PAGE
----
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The Jewish Federation Still Muzzles SF Jewish Film Festival

By forcing the festival to not work with the Jewish Voice for Peace, the federation is stifling debate within the Bay Area community.

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Over the years, the San Francisco Jewish Film Festival — with screenings throughout the Bay Area — has shown many films about Israel/Palestine, including some that powerfully depict the Palestinian perspective. This year's presentation of Advocate offers viewers insight into the struggle of Palestinians to obtain justice in the Israeli courts. The Bay Area chapter of Jewish Voice for Peace (JVP) was asked to co-present Advocate as a Community Partner, and enthusiastically agreed. Then the invitation was subsequently rescinded and JVP was told it could not participate in the Community Partner program in any way.

The film festival relies on funding from the SF Jewish Federation, which has long attempted to constrain debate about Israel through conditions placed on its grant recipients. These conditions were made explicit in response to the film festival's 2009 screening of Rachel, a documentary about a young American Quaker activist who was crushed beneath an Israeli bulldozer as she protested the demolition of a Palestinian home. JVP and the American Friends Service Committee were co-presenters of the film. An outcry whipped up by rightwing pro-Israel groups ensued, and in 2010, the federation adopted a policy dictating what types of Israel-related programming are acceptable for organizations receiving federation funding, including proscribing partnership with anyone who "undermines the legitimacy" of Israel as a Jewish state, a prohibition so vague that any criticism of Israel could fall within it. More specifically, grantees may not partner with anyone that is supportive of the Boycott, Divestment and Sanctions movement (BDS). BDS is a nonviolent strategy to pressure Israel to end its violations of the human rights of the Palestinian people. Under federation policy, organizations like JVP and the American Friends are blacklisted.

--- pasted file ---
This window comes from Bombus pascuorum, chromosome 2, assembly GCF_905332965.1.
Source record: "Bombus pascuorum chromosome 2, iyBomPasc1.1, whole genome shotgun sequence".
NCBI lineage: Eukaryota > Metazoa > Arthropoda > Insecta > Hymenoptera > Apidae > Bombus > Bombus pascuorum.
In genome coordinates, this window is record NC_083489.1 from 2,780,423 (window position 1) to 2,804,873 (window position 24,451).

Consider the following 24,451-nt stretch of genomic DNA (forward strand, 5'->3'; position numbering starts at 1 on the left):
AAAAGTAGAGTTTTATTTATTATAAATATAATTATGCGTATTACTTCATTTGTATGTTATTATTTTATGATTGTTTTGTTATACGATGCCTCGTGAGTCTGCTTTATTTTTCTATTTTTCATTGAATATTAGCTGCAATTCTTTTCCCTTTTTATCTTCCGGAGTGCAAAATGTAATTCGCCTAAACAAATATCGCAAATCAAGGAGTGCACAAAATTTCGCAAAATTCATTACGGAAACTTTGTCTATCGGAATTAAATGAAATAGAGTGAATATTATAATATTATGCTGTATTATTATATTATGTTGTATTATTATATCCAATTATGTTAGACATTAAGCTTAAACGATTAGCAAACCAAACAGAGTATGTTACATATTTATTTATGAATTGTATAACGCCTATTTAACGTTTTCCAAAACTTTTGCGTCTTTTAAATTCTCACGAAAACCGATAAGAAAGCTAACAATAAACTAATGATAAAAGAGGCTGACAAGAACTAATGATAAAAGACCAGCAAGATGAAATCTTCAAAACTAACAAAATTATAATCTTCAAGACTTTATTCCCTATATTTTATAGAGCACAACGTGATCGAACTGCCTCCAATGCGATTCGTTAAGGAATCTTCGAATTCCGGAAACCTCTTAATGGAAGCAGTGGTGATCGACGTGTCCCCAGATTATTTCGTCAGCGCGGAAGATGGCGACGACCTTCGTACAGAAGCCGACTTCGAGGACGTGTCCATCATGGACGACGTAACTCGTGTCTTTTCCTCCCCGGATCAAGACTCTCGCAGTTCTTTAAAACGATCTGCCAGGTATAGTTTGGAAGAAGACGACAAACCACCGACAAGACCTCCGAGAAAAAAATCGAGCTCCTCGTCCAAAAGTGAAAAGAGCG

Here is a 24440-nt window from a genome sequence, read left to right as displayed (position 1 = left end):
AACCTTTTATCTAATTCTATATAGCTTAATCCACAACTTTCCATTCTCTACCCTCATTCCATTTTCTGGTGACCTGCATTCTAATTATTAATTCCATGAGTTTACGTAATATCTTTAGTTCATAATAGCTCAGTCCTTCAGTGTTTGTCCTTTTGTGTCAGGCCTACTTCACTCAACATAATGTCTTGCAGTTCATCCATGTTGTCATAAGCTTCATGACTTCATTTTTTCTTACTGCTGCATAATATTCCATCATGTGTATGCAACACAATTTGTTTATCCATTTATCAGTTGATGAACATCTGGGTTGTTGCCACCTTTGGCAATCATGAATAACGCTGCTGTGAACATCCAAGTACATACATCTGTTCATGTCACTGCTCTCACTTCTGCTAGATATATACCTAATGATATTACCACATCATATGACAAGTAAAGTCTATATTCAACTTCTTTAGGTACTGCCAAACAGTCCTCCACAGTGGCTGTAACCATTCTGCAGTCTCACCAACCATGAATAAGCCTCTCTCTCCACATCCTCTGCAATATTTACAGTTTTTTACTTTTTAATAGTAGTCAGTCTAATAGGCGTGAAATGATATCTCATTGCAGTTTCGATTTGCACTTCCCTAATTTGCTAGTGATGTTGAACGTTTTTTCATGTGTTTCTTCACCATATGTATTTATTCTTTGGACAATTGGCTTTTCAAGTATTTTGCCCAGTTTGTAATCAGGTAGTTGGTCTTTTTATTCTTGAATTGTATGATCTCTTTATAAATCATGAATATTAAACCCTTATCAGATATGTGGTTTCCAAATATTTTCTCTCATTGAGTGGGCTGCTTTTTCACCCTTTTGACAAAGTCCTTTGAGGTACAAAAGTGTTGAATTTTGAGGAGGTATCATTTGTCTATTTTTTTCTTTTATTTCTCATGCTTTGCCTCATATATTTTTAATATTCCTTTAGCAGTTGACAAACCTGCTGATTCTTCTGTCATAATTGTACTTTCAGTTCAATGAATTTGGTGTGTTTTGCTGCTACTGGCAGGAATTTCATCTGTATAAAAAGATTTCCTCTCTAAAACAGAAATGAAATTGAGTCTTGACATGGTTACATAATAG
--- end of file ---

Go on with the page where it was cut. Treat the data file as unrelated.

In this way, the federation asserts the right to control what opinions audiences may and may not be exposed to, and ties the hands of many Jewish community organizations that might want to provide diverse programming.

Israel's defenders resort to censorship because Israel's violent and oppressive treatment of Palestinians is patently indefensible to people who believe in the universality of human rights. Instead of welcoming debate, Israel's defenders seek to silence the growing numbers of US Jews and non-Jews who oppose Israel's policies. JVP has over 500,000 online supporters, more than 70 chapters across the US, and an advisory board including prominent intellectuals and artists such as Noam Chomsky, Naomi Klein, Tony Kushner, and Eve Ensler. But a JVP speaker cannot be heard in any of the Bay Area's Jewish Community Centers or in educational programs put on by the many Jewish organizations that rely on federation funding.

The campaign of silence is not only against members of the Jewish community. As communities of color increasingly identify the Palestinian struggle with their own, they too are being targeted. This June, for example, a work by a Latinx artist drawing connections between the U.S.-Mexico border and the West Bank Separation Wall erected by Israel was removed by the San Francisco Jewish Community Center from its La Frontera exhibit.

In his statement of dissent, the curator of the exhibit put it best: "When censorship — and this is censorship — raises its ugly head, it's a lose-lose situation."

Carol Sanders is a Berkeley resident and a long-time activist with Jewish Voice for Peace. She is a retired attorney.

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